24. Suspiria (Dario Argento, 1977)
Suspiria is master horror director Dario Argento’s greatest film and one of the most iconic Italian horror films of all time. The plot follow Suzy, an aspiring ballet dancer played by Jessica Harper, as she goes to Germany from America to join a prestigious ballet school. Once there, however, odd things start happening including numerous deaths of other dancing students. Soon, Suzy realizes that the school is actually a front for an evil coven of witches.
Heavy influenced by previous filmmakers like Mario Bava, much of the film’s scares come from the highly unsettling atmosphere that Argento creates. The film’s visuals are incredibly striking, with vivid colors and stylish design and the minimalist soundtrack by the band Goblin is haunting and mesmerizing.
The result of all these factors creates a nightmarish environment that builds the tension towards the thrilling scares of the film and leaves an overall creepy feel on the viewer. Like other Italian horror films, Suspiria is also extremely graphic, filled with gratuitously bloody violence, adding to the unsettling and dreamlike qualities of the film. It is a must see for all horror fans.
25. The Tree of Wooden Clogs (Ermanno Olmi, 1978)
This critically acclaimed film of poverty and workers in 1900 Italy is a welcome resurgence of the Neorealist movement. Following four meager farming families through their economic and familial troubles, the film provides a rare glimpse into an important time in Italian history.
Set during a time of unrest and a rising Communist movement, the farmers’ lives of contentment and simple directives is shaken up with the country’s changing politics. When one of the families falls to unlucky circumstances, the others realize their role in society.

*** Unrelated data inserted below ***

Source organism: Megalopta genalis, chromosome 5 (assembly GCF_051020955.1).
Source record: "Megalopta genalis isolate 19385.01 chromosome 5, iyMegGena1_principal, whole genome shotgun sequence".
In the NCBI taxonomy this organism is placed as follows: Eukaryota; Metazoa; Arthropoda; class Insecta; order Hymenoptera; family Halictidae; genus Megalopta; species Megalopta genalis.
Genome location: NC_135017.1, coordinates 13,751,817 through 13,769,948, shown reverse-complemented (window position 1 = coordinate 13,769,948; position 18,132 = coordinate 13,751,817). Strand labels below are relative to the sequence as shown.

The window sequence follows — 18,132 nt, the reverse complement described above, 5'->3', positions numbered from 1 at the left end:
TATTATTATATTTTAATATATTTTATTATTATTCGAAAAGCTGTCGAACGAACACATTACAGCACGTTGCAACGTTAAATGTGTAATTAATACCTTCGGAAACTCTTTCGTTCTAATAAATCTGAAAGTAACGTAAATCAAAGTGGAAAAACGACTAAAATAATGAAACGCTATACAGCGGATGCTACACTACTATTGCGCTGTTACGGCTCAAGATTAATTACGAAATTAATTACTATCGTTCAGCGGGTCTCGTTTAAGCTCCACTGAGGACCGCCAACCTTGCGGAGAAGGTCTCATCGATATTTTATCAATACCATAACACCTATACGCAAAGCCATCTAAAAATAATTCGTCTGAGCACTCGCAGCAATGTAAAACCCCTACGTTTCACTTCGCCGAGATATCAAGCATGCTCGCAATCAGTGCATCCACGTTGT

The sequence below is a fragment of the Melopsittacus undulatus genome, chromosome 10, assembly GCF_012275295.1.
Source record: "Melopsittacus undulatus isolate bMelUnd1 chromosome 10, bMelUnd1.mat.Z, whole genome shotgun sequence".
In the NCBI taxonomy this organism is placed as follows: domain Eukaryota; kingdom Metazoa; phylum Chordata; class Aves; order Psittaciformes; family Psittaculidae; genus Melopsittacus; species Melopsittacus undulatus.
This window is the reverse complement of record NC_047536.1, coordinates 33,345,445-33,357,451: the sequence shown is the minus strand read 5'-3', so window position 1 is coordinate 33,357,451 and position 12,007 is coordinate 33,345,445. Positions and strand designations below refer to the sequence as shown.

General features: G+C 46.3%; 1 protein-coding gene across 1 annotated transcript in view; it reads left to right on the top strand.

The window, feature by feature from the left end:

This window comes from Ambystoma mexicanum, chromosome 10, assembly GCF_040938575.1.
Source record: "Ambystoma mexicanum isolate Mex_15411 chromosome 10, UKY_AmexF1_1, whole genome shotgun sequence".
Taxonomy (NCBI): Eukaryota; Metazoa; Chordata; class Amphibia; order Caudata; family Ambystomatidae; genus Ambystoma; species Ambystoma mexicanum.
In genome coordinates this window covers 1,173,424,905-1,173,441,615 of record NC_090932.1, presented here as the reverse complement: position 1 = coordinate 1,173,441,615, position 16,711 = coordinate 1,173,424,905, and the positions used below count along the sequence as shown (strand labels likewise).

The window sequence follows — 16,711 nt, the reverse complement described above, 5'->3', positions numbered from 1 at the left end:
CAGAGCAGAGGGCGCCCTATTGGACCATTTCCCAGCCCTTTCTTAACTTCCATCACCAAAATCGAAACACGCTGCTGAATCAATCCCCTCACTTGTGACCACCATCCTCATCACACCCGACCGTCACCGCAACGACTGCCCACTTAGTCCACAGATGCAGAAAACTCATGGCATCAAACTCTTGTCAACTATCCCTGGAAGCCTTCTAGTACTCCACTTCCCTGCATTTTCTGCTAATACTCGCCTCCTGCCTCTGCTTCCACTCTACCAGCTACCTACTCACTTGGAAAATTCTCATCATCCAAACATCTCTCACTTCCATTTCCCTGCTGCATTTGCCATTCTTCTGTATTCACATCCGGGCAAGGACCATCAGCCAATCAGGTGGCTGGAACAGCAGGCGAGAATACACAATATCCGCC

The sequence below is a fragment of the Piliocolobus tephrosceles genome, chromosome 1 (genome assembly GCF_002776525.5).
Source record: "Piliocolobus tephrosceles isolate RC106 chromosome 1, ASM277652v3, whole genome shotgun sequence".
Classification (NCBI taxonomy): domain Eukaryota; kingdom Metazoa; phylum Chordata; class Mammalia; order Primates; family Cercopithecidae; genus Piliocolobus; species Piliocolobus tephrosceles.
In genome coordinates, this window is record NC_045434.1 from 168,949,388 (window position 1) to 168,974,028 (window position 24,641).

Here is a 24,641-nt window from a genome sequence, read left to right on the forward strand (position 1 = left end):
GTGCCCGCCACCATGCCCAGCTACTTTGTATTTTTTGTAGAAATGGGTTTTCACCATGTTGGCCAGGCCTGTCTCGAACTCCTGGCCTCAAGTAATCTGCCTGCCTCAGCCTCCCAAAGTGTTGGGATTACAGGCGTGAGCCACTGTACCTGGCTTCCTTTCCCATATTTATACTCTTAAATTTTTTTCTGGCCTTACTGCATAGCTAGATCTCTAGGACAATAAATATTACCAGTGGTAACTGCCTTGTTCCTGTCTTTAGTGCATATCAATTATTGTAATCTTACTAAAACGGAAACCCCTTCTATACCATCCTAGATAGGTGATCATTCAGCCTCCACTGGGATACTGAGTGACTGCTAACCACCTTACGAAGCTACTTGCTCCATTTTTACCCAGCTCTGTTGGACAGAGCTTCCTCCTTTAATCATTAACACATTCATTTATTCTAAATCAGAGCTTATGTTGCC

Olmi uses many tactics to convey the gritty realism of the time and characters. In typical fashion, the film features many long, natural takes in order to show the environment an the conditions of living accurately. The film also employs actual farmers and citizens instead of actors so that the film feels exactly like what reality would have been. The Tree of Wooden Clogs is an exquisite portrait of humanity and survival under dire circumstances that pays homage to the roots of Italian cinema.
26. Once Upon a Time in America (Sergio Leone, 1984)
Similarly to Leone’s spaghetti westerns, Once Upon a Time in America is a multinational film, starring American actors and directed and produced by Italians. Originally released in America as a shortened version of the whole film, it has since been remastered to its intended runtime of nearly four hours.
The film is a sprawling gangster epic following members of the Jewish mafia in New York throughout the 20th century. It stars Robert De Niro, James Woods and Joe Pesci as the main gangsters who grow up together and together and become powerful figures in their neighborhood and the crime world. As they become older, they must face the consequences of their past and their way of life.